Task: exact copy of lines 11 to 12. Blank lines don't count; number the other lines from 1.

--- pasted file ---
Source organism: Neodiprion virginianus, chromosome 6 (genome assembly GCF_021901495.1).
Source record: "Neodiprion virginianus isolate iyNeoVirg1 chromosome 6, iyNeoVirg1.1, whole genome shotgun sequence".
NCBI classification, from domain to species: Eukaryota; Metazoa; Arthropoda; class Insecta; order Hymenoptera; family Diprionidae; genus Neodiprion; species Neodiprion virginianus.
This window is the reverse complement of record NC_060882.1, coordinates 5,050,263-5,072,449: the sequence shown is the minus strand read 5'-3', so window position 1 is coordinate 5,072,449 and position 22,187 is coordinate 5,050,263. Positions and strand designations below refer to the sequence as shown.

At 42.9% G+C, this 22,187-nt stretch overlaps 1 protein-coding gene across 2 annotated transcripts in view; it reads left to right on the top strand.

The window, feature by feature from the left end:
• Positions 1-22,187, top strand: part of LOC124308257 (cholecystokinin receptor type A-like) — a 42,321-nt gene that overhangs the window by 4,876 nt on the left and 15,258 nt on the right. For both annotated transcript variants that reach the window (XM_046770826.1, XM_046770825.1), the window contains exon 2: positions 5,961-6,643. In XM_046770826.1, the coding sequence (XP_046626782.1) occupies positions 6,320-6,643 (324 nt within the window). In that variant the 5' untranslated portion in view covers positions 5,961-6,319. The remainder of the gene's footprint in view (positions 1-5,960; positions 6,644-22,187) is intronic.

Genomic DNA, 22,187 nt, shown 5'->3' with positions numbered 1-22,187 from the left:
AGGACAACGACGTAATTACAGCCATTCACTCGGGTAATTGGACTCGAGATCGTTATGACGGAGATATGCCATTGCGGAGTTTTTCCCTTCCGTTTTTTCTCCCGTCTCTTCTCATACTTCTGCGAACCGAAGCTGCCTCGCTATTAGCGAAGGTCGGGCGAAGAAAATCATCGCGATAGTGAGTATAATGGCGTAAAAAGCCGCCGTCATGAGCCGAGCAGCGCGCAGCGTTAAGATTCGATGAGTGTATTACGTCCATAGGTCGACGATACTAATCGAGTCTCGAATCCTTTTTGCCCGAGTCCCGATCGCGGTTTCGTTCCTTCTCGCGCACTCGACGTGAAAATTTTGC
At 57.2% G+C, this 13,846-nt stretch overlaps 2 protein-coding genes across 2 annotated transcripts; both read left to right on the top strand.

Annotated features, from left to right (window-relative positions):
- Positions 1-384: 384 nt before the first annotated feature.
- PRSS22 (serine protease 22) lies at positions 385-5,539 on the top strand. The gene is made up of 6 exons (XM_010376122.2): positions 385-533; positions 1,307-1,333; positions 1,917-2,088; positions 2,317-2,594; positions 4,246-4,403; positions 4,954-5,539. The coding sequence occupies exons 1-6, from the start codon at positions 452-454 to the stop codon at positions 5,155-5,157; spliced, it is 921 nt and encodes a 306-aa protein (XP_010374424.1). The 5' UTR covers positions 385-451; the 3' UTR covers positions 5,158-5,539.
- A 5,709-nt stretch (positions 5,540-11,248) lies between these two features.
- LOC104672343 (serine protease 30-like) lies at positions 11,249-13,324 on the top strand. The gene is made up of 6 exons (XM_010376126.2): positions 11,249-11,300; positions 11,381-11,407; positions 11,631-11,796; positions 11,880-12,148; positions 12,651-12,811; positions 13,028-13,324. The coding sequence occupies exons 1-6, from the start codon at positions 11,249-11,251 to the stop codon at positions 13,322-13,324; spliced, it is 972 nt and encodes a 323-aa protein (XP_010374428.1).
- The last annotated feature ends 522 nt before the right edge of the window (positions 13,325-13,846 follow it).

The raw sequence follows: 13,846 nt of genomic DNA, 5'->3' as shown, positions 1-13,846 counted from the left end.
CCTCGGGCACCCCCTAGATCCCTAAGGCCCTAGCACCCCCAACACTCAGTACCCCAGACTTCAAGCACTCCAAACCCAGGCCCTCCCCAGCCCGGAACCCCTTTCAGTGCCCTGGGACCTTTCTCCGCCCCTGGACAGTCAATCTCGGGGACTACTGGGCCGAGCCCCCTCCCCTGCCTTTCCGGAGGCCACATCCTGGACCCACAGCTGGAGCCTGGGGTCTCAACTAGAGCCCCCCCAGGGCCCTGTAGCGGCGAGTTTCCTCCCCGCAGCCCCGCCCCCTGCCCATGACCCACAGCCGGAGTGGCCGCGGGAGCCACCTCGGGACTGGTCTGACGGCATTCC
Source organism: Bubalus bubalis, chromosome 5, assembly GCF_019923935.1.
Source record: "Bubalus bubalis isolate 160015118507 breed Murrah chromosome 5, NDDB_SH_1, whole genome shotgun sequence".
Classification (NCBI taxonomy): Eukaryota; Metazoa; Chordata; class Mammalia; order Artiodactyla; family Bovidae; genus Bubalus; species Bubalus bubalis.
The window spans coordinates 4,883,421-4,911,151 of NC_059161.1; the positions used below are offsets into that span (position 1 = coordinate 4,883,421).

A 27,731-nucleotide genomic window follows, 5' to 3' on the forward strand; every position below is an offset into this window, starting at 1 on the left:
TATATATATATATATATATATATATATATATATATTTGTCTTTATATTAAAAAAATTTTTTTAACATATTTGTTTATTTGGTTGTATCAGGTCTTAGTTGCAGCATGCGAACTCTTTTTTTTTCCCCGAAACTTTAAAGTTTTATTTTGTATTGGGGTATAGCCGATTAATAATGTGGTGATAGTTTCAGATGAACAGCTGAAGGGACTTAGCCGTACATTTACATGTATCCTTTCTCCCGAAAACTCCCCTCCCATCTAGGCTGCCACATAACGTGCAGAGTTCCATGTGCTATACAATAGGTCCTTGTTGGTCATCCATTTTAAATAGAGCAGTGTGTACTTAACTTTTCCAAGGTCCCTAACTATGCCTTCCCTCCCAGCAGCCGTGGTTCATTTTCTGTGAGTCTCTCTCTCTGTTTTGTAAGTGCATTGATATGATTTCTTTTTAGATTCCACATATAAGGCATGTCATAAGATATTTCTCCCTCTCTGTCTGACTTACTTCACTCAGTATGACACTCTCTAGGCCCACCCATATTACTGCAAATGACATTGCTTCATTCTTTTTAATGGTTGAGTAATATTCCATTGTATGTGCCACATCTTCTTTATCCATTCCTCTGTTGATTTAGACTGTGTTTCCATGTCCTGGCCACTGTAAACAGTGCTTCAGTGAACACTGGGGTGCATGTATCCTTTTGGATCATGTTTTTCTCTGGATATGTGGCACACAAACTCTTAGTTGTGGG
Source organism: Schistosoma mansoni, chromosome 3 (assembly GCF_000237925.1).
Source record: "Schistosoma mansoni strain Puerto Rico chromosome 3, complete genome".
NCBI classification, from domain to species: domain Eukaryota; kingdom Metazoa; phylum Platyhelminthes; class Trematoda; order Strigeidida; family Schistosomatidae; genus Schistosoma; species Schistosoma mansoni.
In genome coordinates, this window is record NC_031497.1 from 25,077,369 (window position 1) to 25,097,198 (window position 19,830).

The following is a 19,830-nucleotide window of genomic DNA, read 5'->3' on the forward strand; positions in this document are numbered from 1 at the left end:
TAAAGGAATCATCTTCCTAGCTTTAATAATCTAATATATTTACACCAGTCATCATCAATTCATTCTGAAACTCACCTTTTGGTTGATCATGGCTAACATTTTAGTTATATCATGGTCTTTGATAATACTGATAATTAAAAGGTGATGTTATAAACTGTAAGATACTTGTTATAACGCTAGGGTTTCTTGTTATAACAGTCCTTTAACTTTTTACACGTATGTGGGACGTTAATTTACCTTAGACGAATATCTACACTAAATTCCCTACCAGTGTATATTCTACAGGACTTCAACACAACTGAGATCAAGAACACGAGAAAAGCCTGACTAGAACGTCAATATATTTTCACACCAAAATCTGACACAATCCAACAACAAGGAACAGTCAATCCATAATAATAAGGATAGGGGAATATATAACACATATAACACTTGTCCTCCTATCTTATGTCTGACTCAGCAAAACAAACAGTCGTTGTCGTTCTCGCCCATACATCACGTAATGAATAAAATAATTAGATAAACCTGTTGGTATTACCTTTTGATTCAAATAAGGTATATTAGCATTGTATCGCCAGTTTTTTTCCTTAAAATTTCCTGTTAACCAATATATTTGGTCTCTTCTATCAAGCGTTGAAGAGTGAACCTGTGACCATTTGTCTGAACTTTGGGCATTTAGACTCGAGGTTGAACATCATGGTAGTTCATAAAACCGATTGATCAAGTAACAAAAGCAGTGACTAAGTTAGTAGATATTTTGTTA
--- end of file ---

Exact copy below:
Annotated features, from left to right (window-relative positions):
- Positions 1-384: 384 nt before the first annotated feature.